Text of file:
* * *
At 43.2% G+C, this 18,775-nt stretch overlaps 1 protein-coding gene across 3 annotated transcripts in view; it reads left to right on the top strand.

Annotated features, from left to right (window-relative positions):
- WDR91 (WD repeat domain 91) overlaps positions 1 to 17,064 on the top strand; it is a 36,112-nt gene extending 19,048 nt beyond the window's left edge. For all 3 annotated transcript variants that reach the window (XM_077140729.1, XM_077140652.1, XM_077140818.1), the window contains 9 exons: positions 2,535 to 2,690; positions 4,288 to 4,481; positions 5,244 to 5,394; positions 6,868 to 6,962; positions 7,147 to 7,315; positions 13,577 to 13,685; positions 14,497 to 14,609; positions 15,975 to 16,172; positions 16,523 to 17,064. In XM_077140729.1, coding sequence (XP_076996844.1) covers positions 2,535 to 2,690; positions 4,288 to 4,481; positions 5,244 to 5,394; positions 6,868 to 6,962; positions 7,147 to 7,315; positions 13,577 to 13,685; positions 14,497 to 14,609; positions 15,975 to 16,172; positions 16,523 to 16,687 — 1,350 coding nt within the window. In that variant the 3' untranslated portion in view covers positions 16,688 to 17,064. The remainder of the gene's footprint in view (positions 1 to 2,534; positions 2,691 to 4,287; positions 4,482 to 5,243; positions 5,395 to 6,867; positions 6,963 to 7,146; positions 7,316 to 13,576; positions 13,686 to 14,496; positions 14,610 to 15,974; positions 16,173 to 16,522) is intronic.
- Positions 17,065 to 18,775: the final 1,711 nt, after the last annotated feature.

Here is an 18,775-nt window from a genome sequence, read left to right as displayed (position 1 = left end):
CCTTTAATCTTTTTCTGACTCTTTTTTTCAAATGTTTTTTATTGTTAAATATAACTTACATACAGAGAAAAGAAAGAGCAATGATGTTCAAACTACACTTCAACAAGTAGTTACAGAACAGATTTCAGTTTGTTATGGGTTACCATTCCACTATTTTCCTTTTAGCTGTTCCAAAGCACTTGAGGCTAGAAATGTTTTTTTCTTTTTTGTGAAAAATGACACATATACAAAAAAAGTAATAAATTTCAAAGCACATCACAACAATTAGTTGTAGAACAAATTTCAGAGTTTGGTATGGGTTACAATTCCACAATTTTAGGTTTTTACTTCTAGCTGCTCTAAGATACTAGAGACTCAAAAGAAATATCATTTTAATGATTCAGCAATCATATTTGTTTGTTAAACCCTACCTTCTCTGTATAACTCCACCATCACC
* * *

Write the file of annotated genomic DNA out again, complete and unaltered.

At 43.2% G+C, this 18,775-nt stretch overlaps 1 protein-coding gene across 3 annotated transcripts in view; it reads left to right on the top strand.

Annotated features, from left to right (window-relative positions):
- WDR91 (WD repeat domain 91) overlaps positions 1 to 17,064 on the top strand; it is a 36,112-nt gene extending 19,048 nt beyond the window's left edge. For all 3 annotated transcript variants that reach the window (XM_077140729.1, XM_077140652.1, XM_077140818.1), the window contains 9 exons: positions 2,535 to 2,690; positions 4,288 to 4,481; positions 5,244 to 5,394; positions 6,868 to 6,962; positions 7,147 to 7,315; positions 13,577 to 13,685; positions 14,497 to 14,609; positions 15,975 to 16,172; positions 16,523 to 17,064. In XM_077140729.1, coding sequence (XP_076996844.1) covers positions 2,535 to 2,690; positions 4,288 to 4,481; positions 5,244 to 5,394; positions 6,868 to 6,962; positions 7,147 to 7,315; positions 13,577 to 13,685; positions 14,497 to 14,609; positions 15,975 to 16,172; positions 16,523 to 16,687 — 1,350 coding nt within the window. In that variant the 3' untranslated portion in view covers positions 16,688 to 17,064. The remainder of the gene's footprint in view (positions 1 to 2,534; positions 2,691 to 4,287; positions 4,482 to 5,243; positions 5,395 to 6,867; positions 6,963 to 7,146; positions 7,316 to 13,576; positions 13,686 to 14,496; positions 14,610 to 15,974; positions 16,173 to 16,522) is intronic.
- Positions 17,065 to 18,775: the final 1,711 nt, after the last annotated feature.

Here is an 18,775-nt window from a genome sequence, read left to right as displayed (position 1 = left end):
CCTTTAATCTTTTTCTGACTCTTTTTTTCAAATGTTTTTTATTGTTAAATATAACTTACATACAGAGAAAAGAAAGAGCAATGATGTTCAAACTACACTTCAACAAGTAGTTACAGAACAGATTTCAGTTTGTTATGGGTTACCATTCCACTATTTTCCTTTTAGCTGTTCCAAAGCACTTGAGGCTAGAAATGTTTTTTTCTTTTTTGTGAAAAATGACACATATACAAAAAAAGTAATAAATTTCAAAGCACATCACAACAATTAGTTGTAGAACAAATTTCAGAGTTTGGTATGGGTTACAATTCCACAATTTTAGGTTTTTACTTCTAGCTGCTCTAAGATACTAGAGACTCAAAAGAAATATCATTTTAATGATTCAGCAATCATATTTGTTTGTTAAACCCTACCTTCTCTGTATAACTCCACCATCACC